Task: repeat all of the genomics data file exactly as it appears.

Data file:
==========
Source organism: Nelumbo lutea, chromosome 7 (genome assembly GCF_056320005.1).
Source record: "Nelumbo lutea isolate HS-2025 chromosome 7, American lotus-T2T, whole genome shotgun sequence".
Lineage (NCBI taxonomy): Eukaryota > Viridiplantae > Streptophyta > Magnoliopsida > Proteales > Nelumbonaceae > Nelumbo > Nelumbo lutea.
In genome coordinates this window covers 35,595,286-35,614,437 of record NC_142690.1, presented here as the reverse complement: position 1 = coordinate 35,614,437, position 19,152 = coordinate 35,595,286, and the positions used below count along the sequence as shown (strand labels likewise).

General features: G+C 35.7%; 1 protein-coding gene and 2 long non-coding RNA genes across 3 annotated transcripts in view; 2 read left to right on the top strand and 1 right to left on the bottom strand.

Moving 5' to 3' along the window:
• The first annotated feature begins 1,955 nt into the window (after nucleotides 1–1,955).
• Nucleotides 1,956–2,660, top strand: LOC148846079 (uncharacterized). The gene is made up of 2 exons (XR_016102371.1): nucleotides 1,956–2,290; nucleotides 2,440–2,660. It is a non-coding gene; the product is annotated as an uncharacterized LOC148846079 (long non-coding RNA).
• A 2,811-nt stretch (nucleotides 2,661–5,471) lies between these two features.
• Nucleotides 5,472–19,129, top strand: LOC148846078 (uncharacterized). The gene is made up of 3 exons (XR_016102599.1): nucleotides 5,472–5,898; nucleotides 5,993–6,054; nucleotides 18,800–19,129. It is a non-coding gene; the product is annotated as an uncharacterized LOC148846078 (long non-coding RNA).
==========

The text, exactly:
Source organism: Nelumbo lutea, chromosome 7 (genome assembly GCF_056320005.1).
Source record: "Nelumbo lutea isolate HS-2025 chromosome 7, American lotus-T2T, whole genome shotgun sequence".
Lineage (NCBI taxonomy): Eukaryota > Viridiplantae > Streptophyta > Magnoliopsida > Proteales > Nelumbonaceae > Nelumbo > Nelumbo lutea.
In genome coordinates this window covers 35,595,286-35,614,437 of record NC_142690.1, presented here as the reverse complement: position 1 = coordinate 35,614,437, position 19,152 = coordinate 35,595,286, and the positions used below count along the sequence as shown (strand labels likewise).

General features: G+C 35.7%; 1 protein-coding gene and 2 long non-coding RNA genes across 3 annotated transcripts in view; 2 read left to right on the top strand and 1 right to left on the bottom strand.

Moving 5' to 3' along the window:
• The first annotated feature begins 1,955 nt into the window (after nucleotides 1–1,955).
• Nucleotides 1,956–2,660, top strand: LOC148846079 (uncharacterized). The gene is made up of 2 exons (XR_016102371.1): nucleotides 1,956–2,290; nucleotides 2,440–2,660. It is a non-coding gene; the product is annotated as an uncharacterized LOC148846079 (long non-coding RNA).
• A 2,811-nt stretch (nucleotides 2,661–5,471) lies between these two features.
• Nucleotides 5,472–19,129, top strand: LOC148846078 (uncharacterized). The gene is made up of 3 exons (XR_016102599.1): nucleotides 5,472–5,898; nucleotides 5,993–6,054; nucleotides 18,800–19,129. It is a non-coding gene; the product is annotated as an uncharacterized LOC148846078 (long non-coding RNA).